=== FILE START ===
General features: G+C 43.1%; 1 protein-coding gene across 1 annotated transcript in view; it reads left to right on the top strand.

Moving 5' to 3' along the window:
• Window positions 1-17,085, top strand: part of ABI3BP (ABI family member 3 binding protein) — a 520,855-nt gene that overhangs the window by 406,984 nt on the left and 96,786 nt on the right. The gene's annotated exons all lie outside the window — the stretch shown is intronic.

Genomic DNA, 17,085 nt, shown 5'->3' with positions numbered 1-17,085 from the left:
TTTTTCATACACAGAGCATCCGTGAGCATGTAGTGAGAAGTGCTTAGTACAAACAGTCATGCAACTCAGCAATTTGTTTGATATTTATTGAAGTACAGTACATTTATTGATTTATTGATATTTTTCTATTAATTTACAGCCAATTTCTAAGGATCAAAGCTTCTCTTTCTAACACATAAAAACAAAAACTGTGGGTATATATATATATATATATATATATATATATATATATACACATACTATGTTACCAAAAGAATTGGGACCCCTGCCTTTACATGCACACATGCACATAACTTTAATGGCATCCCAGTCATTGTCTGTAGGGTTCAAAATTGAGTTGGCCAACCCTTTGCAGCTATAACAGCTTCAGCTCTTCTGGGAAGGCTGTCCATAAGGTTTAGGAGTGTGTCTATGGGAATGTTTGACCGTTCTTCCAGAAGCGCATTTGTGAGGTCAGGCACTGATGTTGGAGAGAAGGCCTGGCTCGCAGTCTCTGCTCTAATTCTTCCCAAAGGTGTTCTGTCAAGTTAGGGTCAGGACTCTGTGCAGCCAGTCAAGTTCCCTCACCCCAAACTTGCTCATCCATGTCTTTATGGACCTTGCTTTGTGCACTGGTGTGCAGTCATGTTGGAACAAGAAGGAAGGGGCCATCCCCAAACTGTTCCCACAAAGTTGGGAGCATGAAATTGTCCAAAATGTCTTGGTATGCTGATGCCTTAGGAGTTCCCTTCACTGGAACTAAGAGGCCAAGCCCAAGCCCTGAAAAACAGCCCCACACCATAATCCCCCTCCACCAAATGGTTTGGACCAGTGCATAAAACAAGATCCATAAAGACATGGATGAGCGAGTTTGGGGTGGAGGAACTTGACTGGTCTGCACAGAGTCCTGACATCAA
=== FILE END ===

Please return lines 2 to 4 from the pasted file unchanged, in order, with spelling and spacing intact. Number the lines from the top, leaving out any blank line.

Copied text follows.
Moving 5' to 3' along the window:
• Window positions 1-17,085, top strand: part of ABI3BP (ABI family member 3 binding protein) — a 520,855-nt gene that overhangs the window by 406,984 nt on the left and 96,786 nt on the right. The gene's annotated exons all lie outside the window — the stretch shown is intronic.

Genomic DNA, 17,085 nt, shown 5'->3' with positions numbered 1-17,085 from the left: